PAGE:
Anti-death penalty attorney Lea Rodger tied the knot with Richard Glossip in a rather untraditional ceremony this week: at Oklahoma State Penitentiary, where her new husband is on death row.
The couple recognize the obstacles they face are not an easy path to blaze, but Ms Rodger, 32, who has spent the last decade campaigning for the abolition of the death penalty, says it is part of what motivated her to marry Glossip now and not wait.
“The only thing he really took away from that is: Don’t take anything for granted … really live in the moment,” Ms Rodger, who is a paralegal but is currently studying to be a lawyer, previously told The Associated Press about her little ceremony on Tuesday.
“I think we’re both doing a good job at that, so it was important to us that we do this now while knowing that we can make this commitment to each other,” she continued.
Glossip, 59, has already narrowly avoided execution three times and could be the next man Oklahoma has executed after the state lifted a nearly seven-year moratorium on executions imposed due to glitches in his and other cases.
“After everything I’ve been through, losing so much of my life and everyone in it, I’ve been blessed beyond imagination,” the death row inmate told the AP in a statement.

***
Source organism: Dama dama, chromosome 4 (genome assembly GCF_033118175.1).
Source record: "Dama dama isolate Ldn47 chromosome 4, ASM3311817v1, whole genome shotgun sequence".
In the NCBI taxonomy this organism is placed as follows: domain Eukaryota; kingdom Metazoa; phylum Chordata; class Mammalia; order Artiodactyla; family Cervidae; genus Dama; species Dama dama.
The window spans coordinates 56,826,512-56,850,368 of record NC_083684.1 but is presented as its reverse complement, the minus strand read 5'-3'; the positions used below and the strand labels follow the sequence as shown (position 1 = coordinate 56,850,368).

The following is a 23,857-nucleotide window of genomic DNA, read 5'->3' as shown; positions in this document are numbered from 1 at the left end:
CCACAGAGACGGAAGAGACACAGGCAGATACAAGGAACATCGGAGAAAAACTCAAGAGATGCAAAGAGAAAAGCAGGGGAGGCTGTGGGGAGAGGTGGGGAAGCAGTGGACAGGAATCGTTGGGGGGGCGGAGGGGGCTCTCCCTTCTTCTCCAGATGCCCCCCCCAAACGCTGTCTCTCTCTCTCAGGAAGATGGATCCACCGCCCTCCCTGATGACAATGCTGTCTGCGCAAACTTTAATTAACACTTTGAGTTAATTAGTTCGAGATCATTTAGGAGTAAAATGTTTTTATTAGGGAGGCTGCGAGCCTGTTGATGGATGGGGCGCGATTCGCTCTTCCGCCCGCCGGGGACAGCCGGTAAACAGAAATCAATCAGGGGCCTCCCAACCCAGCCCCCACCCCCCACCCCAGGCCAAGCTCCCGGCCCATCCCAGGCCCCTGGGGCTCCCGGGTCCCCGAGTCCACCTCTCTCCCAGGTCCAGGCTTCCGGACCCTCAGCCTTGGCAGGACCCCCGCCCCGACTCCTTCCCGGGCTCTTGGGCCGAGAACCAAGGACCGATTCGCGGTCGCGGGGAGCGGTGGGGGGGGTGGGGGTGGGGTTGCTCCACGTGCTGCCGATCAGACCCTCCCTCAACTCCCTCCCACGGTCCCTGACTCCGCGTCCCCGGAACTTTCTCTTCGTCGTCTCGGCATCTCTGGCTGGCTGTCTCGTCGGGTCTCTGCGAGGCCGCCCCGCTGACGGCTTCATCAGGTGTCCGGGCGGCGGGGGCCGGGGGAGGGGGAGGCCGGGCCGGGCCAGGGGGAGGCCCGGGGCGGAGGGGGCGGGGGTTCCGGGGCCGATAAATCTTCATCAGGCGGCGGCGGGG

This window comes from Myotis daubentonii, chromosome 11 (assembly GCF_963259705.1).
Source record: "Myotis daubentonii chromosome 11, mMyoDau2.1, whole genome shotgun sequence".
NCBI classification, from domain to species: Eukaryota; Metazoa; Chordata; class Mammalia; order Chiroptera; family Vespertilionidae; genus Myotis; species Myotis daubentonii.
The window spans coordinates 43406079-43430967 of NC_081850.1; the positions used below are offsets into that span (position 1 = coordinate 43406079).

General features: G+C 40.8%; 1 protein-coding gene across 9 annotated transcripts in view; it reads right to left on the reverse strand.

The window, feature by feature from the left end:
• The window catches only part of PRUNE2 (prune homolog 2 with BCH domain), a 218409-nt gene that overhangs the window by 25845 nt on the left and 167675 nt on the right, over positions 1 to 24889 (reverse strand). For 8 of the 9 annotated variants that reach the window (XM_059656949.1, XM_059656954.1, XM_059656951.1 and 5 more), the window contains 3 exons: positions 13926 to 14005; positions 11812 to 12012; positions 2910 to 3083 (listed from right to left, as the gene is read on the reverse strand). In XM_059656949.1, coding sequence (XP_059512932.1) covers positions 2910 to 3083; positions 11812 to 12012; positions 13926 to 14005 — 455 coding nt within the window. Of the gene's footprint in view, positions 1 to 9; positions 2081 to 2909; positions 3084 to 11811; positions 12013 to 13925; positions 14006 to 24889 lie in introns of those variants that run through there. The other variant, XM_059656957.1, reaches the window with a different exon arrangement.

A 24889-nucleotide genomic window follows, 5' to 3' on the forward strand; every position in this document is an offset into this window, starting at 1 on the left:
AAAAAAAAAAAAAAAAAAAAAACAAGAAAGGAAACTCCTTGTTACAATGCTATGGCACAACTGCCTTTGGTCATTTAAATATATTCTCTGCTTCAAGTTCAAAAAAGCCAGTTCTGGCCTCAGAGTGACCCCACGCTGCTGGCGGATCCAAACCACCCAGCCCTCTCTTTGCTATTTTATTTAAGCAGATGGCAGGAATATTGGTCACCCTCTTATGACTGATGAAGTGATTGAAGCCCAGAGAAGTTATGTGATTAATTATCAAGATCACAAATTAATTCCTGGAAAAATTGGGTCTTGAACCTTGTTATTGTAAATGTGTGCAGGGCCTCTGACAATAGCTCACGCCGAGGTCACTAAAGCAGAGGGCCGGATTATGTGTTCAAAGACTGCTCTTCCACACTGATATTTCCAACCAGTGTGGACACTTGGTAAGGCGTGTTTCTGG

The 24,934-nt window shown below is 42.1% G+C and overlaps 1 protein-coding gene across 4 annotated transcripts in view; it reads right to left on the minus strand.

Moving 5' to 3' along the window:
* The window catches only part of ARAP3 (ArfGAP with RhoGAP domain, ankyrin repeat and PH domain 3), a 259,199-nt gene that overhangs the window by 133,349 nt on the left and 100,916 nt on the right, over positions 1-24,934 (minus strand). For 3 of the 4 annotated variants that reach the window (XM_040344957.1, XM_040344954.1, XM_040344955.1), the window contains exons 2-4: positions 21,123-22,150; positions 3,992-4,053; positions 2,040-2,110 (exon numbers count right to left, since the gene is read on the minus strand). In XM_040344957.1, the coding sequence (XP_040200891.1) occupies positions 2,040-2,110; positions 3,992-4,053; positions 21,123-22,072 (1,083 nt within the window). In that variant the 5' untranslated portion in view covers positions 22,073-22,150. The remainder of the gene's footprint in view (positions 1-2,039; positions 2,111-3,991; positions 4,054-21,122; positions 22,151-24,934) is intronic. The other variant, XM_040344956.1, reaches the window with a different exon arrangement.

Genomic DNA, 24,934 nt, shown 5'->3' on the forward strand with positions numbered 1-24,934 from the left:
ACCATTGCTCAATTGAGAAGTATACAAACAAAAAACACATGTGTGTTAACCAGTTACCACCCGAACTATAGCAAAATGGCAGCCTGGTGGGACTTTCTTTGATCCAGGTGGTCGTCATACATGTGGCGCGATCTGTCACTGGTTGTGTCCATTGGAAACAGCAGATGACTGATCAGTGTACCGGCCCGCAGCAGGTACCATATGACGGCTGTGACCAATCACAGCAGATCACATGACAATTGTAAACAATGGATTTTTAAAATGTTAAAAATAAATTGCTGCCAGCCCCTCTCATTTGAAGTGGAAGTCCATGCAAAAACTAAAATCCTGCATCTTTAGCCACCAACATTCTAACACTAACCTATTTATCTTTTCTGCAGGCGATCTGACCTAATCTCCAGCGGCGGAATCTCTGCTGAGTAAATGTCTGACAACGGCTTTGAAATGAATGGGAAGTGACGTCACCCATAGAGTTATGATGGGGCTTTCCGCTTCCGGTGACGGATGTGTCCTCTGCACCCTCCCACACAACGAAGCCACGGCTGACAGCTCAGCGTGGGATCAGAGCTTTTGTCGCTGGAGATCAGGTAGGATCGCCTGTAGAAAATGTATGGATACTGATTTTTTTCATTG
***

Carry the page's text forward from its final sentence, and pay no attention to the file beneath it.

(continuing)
Between 1976 and October 2015, 112 people were executed in the state of Oklahoma, but a statewide moratorium was imposed after three consecutive failed or attempted executions.
That was reversed last October when John Marion Grant became the 113th person to be killed by lethal injection, the first execution in the state in more than six years.
The practice of marrying while incarcerated is not entirely uncommon. In fact, in Oklahoma, the state where Ms. Rodger and Glossip were married, there are certain guidelines that prisoners must follow if and when they decide to marry while serving their sentence.
Ceremonies biannually, once in March and once in September. And all expenses associated with the wedding, including transportation to sign a county marriage book, must be borne by either the inmate or non-incarcerated partner.
The state notably doesn’t allow conjugal visits, though Ms Rodger told the Associated Press that she was allowed to hold her new husband’s hand and seal the ceremony with a kiss on Tuesday.
The Associated Press contributed to this report